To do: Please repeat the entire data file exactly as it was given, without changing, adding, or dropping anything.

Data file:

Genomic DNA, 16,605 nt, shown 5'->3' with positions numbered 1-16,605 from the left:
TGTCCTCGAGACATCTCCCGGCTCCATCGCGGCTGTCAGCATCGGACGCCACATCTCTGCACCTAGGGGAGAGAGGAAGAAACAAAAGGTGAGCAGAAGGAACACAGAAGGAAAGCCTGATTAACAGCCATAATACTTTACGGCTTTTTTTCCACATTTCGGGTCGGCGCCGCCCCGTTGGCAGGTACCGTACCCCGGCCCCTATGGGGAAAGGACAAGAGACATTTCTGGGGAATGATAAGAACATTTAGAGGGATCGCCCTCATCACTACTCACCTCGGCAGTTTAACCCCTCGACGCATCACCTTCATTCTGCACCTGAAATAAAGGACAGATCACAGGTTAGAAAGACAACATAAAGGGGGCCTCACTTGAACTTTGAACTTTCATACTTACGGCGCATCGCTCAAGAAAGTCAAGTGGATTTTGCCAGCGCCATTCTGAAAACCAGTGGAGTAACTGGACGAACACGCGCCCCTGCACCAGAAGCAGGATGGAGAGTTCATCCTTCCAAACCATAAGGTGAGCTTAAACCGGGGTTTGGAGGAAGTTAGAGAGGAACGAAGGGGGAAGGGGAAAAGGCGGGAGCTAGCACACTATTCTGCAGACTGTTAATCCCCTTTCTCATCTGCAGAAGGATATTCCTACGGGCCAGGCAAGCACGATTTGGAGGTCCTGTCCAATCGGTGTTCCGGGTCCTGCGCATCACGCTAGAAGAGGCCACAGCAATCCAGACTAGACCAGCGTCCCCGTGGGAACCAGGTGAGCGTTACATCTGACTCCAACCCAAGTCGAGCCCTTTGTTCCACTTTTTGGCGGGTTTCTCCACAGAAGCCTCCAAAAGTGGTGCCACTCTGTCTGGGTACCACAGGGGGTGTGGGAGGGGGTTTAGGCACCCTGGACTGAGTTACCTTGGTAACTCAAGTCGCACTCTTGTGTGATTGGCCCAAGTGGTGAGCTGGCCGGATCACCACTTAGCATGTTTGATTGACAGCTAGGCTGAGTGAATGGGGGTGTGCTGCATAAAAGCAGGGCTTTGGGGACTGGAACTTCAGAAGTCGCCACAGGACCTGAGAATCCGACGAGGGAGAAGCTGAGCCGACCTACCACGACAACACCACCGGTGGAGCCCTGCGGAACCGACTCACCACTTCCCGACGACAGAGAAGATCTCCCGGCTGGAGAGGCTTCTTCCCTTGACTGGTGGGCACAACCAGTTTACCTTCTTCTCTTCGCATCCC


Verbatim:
Genomic DNA, 16,605 nt, shown 5'->3' with positions numbered 1-16,605 from the left:
TGTCCTCGAGACATCTCCCGGCTCCATCGCGGCTGTCAGCATCGGACGCCACATCTCTGCACCTAGGGGAGAGAGGAAGAAACAAAAGGTGAGCAGAAGGAACACAGAAGGAAAGCCTGATTAACAGCCATAATACTTTACGGCTTTTTTTCCACATTTCGGGTCGGCGCCGCCCCGTTGGCAGGTACCGTACCCCGGCCCCTATGGGGAAAGGACAAGAGACATTTCTGGGGAATGATAAGAACATTTAGAGGGATCGCCCTCATCACTACTCACCTCGGCAGTTTAACCCCTCGACGCATCACCTTCATTCTGCACCTGAAATAAAGGACAGATCACAGGTTAGAAAGACAACATAAAGGGGGCCTCACTTGAACTTTGAACTTTCATACTTACGGCGCATCGCTCAAGAAAGTCAAGTGGATTTTGCCAGCGCCATTCTGAAAACCAGTGGAGTAACTGGACGAACACGCGCCCCTGCACCAGAAGCAGGATGGAGAGTTCATCCTTCCAAACCATAAGGTGAGCTTAAACCGGGGTTTGGAGGAAGTTAGAGAGGAACGAAGGGGGAAGGGGAAAAGGCGGGAGCTAGCACACTATTCTGCAGACTGTTAATCCCCTTTCTCATCTGCAGAAGGATATTCCTACGGGCCAGGCAAGCACGATTTGGAGGTCCTGTCCAATCGGTGTTCCGGGTCCTGCGCATCACGCTAGAAGAGGCCACAGCAATCCAGACTAGACCAGCGTCCCCGTGGGAACCAGGTGAGCGTTACATCTGACTCCAACCCAAGTCGAGCCCTTTGTTCCACTTTTTGGCGGGTTTCTCCACAGAAGCCTCCAAAAGTGGTGCCACTCTGTCTGGGTACCACAGGGGGTGTGGGAGGGGGTTTAGGCACCCTGGACTGAGTTACCTTGGTAACTCAAGTCGCACTCTTGTGTGATTGGCCCAAGTGGTGAGCTGGCCGGATCACCACTTAGCATGTTTGATTGACAGCTAGGCTGAGTGAATGGGGGTGTGCTGCATAAAAGCAGGGCTTTGGGGACTGGAACTTCAGAAGTCGCCACAGGACCTGAGAATCCGACGAGGGAGAAGCTGAGCCGACCTACCACGACAACACCACCGGTGGAGCCCTGCGGAACCGACTCACCACTTCCCGACGACAGAGAAGATCTCCCGGCTGGAGAGGCTTCTTCCCTTGACTGGTGGGCACAACCAGTTTACCTTCTTCTCTTCGCATCCC